First Look: Lamborghini Countach LPI 800-4

First Look: Lamborghini Countach LPI 800-4

England are half-decent at football, mullets are in fashion and Lamborghini have just announced the Countach. You’d be forgiven for thinking you were back in the ’70s.

Whether you view mullets as a good thing is a conversation for another day – the conversation that needs to be had, however, is that Lamborghini has finally got around to facelifting the 70’s classic that adorned teenagers bedrooms across the globe.

It’s a wonder why Lamborghini hadn’t got round to it sooner, and now 2022 looks set to bring a car that will divide the motoring world.

Lamborghini revealed the new Countach last month, based on the original Countach 1974 ‘Periscopio’ version and far sleeker and more subtle than the better known “Wolf of Wall Street” specification.

The Facts

  • 803bhp*
  • 0-62mph in 2.8 seconds
  • Top speed of 221mph
  • Dry weight of 1595kg
  • Hybrid V12 engine
  • 112 to be produced

*The ICE produces 769bhp, with an additional 34bhp produced by the vehicle’s 48-volt electric motor.

Upon announcement of the launch of the all-new Countach LPI 800-4, people were divided and remain so. Whilst there are a huge number of Lamborghini enthusiasts purring at the thought of a Countach reincarnation – myself included – there are also those who sit firmly on the other side of the fence.

Lamborghini has billed the Countach LPI 800-4 as a ‘forward-looking descendant’ of the 1974 model, as opposed to a modern imitation. Whilst no one would expect the vehicle to look identical to the 1974 Countach, it does seem to have drawn as many comparisons to the Diablo as it has a Countach. And that’s understandable.

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With its futuristic wedge-shaped style, the Countach broke onto the scene looking lightyears ahead of its competitors, which is one of the many reasons why it became such an iconic vehicle. The new Countach LPI 800-4, however, seems to diffuse the striking beauty of the original Countach by taking a few steps back. Whilst a beautifully designed vehicle, apeing the body shape of the original with its sharp lines and glaring headlights, Lamborghini is treading the line of “the same but different” and has ended up making a brilliant looking vehicle that could frankly be billed as a Diablo rather than a Countach. It’s this that has some petrolheads up in arms – if you’re going to reinvent a design as revered as Gandini’s Countach, you’d better make sure you nail it.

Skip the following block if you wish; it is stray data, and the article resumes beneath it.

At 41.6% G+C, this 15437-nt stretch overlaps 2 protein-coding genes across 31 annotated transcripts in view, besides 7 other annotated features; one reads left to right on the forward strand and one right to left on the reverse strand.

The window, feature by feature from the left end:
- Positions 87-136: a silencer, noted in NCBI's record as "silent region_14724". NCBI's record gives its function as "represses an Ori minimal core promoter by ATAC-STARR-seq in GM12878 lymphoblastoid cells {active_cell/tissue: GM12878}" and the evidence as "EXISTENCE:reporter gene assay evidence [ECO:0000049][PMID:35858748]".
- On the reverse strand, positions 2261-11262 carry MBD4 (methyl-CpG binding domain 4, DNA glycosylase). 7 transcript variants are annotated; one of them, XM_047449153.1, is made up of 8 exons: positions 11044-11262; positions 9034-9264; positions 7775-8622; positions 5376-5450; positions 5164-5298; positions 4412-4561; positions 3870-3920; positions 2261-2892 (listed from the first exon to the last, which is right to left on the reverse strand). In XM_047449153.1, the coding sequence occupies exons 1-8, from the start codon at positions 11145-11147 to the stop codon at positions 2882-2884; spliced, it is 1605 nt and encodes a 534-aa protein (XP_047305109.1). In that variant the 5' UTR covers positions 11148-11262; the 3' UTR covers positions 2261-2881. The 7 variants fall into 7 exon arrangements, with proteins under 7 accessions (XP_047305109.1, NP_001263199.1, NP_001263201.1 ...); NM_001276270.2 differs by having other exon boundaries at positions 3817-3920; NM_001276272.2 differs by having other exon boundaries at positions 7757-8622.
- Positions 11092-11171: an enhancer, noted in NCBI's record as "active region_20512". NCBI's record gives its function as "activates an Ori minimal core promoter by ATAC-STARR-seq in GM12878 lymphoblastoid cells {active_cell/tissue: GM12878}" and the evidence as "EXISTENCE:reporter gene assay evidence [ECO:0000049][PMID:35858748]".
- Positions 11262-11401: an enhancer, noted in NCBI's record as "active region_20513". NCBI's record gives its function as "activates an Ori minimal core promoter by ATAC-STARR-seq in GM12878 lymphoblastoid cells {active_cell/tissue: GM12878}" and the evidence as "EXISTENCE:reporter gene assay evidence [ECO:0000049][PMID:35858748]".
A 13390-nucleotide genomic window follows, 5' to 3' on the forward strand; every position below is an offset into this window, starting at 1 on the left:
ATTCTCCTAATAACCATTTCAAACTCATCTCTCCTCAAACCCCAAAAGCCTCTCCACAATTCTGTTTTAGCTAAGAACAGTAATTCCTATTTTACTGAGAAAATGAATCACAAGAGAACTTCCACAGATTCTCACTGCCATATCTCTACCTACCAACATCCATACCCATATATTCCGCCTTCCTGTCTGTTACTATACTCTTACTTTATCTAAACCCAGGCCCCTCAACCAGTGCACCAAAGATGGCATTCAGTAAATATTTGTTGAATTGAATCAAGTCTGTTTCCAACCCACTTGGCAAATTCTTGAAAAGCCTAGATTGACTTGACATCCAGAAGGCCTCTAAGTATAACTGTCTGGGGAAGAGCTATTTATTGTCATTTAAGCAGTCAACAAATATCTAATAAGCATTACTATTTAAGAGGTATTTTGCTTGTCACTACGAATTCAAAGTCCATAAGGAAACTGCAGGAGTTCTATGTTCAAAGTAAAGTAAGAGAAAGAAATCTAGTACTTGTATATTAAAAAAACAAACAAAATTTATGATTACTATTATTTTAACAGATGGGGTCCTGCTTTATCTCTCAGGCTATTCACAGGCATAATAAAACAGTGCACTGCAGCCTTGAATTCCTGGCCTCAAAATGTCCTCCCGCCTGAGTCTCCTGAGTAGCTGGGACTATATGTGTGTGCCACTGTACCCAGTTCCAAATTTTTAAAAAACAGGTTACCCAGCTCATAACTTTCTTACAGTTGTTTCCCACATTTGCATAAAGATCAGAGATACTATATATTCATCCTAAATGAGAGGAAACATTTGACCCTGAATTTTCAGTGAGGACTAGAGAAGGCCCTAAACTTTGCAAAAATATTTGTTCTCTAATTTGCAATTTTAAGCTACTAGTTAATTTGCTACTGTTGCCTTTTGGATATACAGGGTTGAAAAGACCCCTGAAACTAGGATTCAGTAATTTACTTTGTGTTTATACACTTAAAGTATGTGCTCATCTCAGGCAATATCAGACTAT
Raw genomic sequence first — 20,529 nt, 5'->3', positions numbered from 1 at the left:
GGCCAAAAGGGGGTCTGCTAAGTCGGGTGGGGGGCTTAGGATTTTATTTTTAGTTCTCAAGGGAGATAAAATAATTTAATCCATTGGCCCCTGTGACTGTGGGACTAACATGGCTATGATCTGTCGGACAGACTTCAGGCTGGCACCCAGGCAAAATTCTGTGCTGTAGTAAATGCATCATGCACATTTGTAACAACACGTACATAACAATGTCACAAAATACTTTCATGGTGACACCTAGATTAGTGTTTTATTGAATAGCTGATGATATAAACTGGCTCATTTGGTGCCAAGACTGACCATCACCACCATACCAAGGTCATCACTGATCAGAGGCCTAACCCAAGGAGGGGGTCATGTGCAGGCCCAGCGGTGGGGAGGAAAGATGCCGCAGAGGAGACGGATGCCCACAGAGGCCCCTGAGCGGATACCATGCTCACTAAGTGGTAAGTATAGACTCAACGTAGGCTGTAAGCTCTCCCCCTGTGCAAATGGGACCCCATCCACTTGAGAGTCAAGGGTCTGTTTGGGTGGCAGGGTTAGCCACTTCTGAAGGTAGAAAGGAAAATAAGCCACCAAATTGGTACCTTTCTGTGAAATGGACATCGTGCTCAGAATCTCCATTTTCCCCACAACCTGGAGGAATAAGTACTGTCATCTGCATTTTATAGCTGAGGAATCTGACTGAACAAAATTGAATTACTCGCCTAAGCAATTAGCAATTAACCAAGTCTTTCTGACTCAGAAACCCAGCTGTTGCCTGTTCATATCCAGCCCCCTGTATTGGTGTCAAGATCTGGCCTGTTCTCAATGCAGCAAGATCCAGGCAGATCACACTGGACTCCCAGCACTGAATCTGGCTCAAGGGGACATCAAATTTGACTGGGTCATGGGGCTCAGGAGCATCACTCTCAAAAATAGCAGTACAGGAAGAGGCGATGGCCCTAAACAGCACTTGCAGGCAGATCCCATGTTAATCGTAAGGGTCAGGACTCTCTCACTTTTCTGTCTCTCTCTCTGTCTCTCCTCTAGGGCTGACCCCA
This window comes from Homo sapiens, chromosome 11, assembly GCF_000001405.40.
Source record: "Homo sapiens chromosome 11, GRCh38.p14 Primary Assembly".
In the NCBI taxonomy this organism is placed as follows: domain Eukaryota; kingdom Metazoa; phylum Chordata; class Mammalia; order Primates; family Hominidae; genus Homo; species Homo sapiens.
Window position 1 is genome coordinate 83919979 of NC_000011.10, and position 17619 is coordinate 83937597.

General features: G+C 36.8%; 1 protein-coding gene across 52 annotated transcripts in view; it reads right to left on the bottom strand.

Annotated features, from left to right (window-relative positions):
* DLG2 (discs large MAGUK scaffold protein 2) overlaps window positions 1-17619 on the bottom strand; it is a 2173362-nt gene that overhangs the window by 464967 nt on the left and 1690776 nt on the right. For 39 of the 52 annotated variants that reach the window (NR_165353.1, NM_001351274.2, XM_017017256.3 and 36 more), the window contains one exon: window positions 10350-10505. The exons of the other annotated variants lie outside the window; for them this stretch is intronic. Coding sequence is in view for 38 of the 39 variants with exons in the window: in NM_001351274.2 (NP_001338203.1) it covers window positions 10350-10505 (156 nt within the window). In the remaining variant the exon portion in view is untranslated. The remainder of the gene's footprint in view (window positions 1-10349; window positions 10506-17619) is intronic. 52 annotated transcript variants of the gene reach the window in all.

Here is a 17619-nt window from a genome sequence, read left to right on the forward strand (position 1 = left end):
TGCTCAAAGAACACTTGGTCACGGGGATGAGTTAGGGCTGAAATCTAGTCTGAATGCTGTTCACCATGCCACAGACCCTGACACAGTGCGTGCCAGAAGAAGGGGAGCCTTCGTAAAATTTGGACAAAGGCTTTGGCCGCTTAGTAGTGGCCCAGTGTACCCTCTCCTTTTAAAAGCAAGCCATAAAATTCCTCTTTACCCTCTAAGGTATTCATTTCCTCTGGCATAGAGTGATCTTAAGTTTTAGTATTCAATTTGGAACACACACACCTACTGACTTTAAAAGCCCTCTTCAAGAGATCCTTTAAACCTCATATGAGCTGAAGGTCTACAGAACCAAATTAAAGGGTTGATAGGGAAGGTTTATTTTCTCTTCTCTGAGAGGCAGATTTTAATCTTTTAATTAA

Moving past the grievances of some motoring fans, there are certainly clear nods to the original Countach, with an updated modern twist. Scissor doors, the wheel arches with their hexagonal theme remain as do the NACA air intakes and slatted gills. The rear is also recognisably Countach with the ‘hexagonita’ design shaping the three-unit rear light clusters, but many of the design details are also present on the Lamborghini Sian

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Away from the looks that seem to have divided so many, we think what’s happening beneath the exterior may win over some of the non-believers. Powering the Countach is the same mild-hybrid 6.5-litre V12 that is housed in the Lamborghini Sian. The engine, likely to be the last of the 12 cylinders before Lamborghini’s move into ‘electrifying’ its range of models by the end of 2024, produces a mesmerising 769bhp, further boosted by the vehicles 48-volt electric motor with an additional 34bhp. This propels the vehicle to 62mph in 2.8 seconds, and a top speed of 221mph. Now all you need is a racetrack and nerves of steel.

Inside, Lamborghini has once again gone for the “same but different” approach. Comparing the two, it’s clear that Lamborghini has taken into account the layout of the original, but as is to be expected after 50 years, it’s modernised. The centre console, which once housed a gearstick and other basic controls, now features an infotainment system that would give Spock a headache and crammed full of switchgear which make it a far cry from the original. Give Lamborghini credit where it’s due – they couldn’t exactly go back to a gearstick and tape deck given the £2 million asking price.

When the Countach landed from outer space in 1974, it cost a hefty $52,000. With inflation, that price would equate to around $287,000. But the all-new Countach is predicted to cost $2.64 million from new, so nearly 10 times the price of the original. It’s a lot rarer though, with only 112 being produced – meaning you’re much more likely to see this on a teenager’s wall than you are to see one in person. That is, unless, you’re one of the lucky 112 adding a Countach LPI 800-4 to their collection.

Wondering what cars did make a strong comeback when reincarnated? Make sure to check out our Order of Magnitude Top 5 Reincarnations.

If you’re considering a Lamborghini – or maybe something else – make sure you check out our finance calculator. Alternatively, please don’t hesitate to get in touch with our team who have a range of finance products available for you.